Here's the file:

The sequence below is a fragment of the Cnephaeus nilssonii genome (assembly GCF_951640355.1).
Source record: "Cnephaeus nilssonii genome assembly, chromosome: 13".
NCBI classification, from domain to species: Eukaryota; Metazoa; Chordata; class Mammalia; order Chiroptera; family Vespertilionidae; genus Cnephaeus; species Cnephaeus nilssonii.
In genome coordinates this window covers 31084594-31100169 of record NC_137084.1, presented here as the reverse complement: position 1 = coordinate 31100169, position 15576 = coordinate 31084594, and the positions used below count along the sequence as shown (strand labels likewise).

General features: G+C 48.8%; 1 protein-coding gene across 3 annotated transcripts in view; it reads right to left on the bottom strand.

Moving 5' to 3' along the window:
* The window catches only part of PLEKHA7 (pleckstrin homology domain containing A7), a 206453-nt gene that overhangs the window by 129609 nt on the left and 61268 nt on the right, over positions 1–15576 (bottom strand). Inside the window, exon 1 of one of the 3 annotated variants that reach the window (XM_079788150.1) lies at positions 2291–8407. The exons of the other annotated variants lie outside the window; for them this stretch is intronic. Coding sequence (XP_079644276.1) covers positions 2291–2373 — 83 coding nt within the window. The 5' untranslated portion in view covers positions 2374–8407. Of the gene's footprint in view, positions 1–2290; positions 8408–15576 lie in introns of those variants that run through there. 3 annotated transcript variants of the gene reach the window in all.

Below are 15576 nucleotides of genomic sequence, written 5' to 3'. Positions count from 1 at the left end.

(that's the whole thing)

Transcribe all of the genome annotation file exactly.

The sequence below is a fragment of the Cnephaeus nilssonii genome (assembly GCF_951640355.1).
Source record: "Cnephaeus nilssonii genome assembly, chromosome: 13".
NCBI classification, from domain to species: Eukaryota; Metazoa; Chordata; class Mammalia; order Chiroptera; family Vespertilionidae; genus Cnephaeus; species Cnephaeus nilssonii.
In genome coordinates this window covers 31084594-31100169 of record NC_137084.1, presented here as the reverse complement: position 1 = coordinate 31100169, position 15576 = coordinate 31084594, and the positions used below count along the sequence as shown (strand labels likewise).

General features: G+C 48.8%; 1 protein-coding gene across 3 annotated transcripts in view; it reads right to left on the bottom strand.

Moving 5' to 3' along the window:
* The window catches only part of PLEKHA7 (pleckstrin homology domain containing A7), a 206453-nt gene that overhangs the window by 129609 nt on the left and 61268 nt on the right, over positions 1–15576 (bottom strand). Inside the window, exon 1 of one of the 3 annotated variants that reach the window (XM_079788150.1) lies at positions 2291–8407. The exons of the other annotated variants lie outside the window; for them this stretch is intronic. Coding sequence (XP_079644276.1) covers positions 2291–2373 — 83 coding nt within the window. The 5' untranslated portion in view covers positions 2374–8407. Of the gene's footprint in view, positions 1–2290; positions 8408–15576 lie in introns of those variants that run through there. 3 annotated transcript variants of the gene reach the window in all.

Below are 15576 nucleotides of genomic sequence, written 5' to 3'. Positions count from 1 at the left end.